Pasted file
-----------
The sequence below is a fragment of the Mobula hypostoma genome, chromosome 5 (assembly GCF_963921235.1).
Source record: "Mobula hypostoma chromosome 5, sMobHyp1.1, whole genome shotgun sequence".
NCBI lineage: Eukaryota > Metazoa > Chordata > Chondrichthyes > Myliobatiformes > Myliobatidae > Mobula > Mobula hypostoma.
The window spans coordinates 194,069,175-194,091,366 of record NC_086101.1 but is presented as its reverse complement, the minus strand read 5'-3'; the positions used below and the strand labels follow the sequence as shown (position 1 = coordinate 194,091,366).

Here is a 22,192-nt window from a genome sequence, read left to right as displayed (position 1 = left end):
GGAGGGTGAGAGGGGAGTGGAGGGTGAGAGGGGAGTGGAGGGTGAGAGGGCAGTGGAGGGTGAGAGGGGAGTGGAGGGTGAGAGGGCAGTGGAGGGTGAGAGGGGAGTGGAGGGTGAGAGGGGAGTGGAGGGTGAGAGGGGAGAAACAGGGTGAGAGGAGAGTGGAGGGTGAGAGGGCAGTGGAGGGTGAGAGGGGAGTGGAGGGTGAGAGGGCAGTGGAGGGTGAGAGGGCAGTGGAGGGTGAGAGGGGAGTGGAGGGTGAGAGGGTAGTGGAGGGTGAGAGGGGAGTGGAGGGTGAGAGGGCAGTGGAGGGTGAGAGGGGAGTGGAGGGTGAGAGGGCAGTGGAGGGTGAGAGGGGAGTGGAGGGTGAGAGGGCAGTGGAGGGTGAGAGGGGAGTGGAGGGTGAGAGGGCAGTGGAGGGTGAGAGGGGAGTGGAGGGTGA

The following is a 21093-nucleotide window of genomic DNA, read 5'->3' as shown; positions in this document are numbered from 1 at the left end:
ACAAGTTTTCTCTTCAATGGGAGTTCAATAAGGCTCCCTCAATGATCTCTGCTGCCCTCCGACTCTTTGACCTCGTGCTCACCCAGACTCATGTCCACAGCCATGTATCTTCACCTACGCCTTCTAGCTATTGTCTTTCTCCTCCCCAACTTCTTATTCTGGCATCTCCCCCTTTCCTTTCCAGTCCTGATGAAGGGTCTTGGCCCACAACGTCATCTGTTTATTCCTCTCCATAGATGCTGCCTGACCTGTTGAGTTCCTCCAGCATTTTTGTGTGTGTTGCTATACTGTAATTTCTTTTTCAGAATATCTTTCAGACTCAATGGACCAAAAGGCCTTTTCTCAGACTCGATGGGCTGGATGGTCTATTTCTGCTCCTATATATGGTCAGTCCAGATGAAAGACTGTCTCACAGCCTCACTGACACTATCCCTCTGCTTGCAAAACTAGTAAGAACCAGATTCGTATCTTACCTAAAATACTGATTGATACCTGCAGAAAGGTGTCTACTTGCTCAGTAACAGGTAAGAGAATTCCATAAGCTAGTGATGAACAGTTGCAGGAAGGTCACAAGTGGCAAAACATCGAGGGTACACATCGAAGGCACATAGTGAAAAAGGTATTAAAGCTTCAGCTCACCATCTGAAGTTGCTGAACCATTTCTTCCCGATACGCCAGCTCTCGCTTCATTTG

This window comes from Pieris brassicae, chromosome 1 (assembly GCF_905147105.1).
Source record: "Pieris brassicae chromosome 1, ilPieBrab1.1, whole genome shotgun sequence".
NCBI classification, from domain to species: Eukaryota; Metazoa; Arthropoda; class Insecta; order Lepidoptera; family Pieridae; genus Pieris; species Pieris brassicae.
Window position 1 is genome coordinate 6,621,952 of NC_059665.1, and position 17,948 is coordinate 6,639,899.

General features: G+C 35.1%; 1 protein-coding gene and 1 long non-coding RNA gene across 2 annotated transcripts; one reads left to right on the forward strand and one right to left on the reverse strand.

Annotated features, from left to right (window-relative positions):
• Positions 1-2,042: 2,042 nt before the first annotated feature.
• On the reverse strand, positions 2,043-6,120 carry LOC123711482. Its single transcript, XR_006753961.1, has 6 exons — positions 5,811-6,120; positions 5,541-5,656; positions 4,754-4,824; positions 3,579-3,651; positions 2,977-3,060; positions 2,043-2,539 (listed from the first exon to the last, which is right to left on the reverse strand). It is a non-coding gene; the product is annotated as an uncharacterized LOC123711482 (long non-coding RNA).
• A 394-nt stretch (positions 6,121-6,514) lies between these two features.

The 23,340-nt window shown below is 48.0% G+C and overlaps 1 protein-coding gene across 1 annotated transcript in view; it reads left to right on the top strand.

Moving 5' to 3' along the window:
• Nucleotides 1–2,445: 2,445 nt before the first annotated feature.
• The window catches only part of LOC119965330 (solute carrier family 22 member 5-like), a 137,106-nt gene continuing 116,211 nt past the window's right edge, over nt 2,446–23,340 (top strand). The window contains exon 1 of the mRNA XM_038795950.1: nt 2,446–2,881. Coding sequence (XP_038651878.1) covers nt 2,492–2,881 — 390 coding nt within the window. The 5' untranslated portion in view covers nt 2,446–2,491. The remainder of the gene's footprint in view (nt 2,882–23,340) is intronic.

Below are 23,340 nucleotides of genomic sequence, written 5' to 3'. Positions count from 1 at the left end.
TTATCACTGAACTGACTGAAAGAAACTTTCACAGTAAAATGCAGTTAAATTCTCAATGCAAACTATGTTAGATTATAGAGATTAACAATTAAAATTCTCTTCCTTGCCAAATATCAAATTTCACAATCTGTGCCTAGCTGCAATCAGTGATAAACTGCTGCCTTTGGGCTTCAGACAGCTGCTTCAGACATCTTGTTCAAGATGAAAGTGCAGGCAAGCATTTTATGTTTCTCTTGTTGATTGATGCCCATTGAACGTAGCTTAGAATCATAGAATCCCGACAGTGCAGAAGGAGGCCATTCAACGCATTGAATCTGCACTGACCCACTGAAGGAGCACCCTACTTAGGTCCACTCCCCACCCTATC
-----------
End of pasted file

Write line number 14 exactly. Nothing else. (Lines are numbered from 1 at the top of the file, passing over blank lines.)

Annotated features, from left to right (window-relative positions):